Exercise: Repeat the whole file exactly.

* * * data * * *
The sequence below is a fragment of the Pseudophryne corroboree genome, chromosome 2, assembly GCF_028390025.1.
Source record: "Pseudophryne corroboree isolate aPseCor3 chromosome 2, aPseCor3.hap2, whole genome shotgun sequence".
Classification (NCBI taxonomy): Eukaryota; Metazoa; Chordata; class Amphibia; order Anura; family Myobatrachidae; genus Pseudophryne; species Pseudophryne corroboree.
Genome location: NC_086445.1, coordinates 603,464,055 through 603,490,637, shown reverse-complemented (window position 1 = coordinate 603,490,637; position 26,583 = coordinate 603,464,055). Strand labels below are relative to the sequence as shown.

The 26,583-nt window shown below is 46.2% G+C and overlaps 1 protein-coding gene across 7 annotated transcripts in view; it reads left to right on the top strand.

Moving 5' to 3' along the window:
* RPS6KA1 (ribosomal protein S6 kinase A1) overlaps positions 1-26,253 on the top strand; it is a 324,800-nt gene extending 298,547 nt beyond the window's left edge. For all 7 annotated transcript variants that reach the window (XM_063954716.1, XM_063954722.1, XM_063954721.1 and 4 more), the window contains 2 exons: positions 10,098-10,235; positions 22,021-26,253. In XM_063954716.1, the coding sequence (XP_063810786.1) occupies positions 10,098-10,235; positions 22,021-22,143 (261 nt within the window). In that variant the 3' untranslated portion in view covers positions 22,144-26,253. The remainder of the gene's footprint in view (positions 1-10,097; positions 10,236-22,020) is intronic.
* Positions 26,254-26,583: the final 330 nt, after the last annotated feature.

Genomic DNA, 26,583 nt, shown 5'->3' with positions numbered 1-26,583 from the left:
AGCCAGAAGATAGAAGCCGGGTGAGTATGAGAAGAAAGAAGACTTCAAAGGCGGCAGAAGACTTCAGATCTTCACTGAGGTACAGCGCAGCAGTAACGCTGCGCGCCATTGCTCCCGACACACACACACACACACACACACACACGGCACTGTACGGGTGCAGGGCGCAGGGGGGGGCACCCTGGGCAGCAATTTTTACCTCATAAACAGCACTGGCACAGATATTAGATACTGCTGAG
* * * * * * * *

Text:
The sequence below is a fragment of the Pseudophryne corroboree genome, chromosome 2, assembly GCF_028390025.1.
Source record: "Pseudophryne corroboree isolate aPseCor3 chromosome 2, aPseCor3.hap2, whole genome shotgun sequence".
Classification (NCBI taxonomy): Eukaryota; Metazoa; Chordata; class Amphibia; order Anura; family Myobatrachidae; genus Pseudophryne; species Pseudophryne corroboree.
Genome location: NC_086445.1, coordinates 603,464,055 through 603,490,637, shown reverse-complemented (window position 1 = coordinate 603,490,637; position 26,583 = coordinate 603,464,055). Strand labels below are relative to the sequence as shown.

The 26,583-nt window shown below is 46.2% G+C and overlaps 1 protein-coding gene across 7 annotated transcripts in view; it reads left to right on the top strand.

Moving 5' to 3' along the window:
* RPS6KA1 (ribosomal protein S6 kinase A1) overlaps positions 1-26,253 on the top strand; it is a 324,800-nt gene extending 298,547 nt beyond the window's left edge. For all 7 annotated transcript variants that reach the window (XM_063954716.1, XM_063954722.1, XM_063954721.1 and 4 more), the window contains 2 exons: positions 10,098-10,235; positions 22,021-26,253. In XM_063954716.1, the coding sequence (XP_063810786.1) occupies positions 10,098-10,235; positions 22,021-22,143 (261 nt within the window). In that variant the 3' untranslated portion in view covers positions 22,144-26,253. The remainder of the gene's footprint in view (positions 1-10,097; positions 10,236-22,020) is intronic.
* Positions 26,254-26,583: the final 330 nt, after the last annotated feature.

Genomic DNA, 26,583 nt, shown 5'->3' with positions numbered 1-26,583 from the left:
AGCCAGAAGATAGAAGCCGGGTGAGTATGAGAAGAAAGAAGACTTCAAAGGCGGCAGAAGACTTCAGATCTTCACTGAGGTACAGCGCAGCAGTAACGCTGCGCGCCATTGCTCCCGACACACACACACACACACACACACACACGGCACTGTACGGGTGCAGGGCGCAGGGGGGGGCACCCTGGGCAGCAATTTTTACCTCATAAACAGCACTGGCACAGATATTAGATACTGCTGAG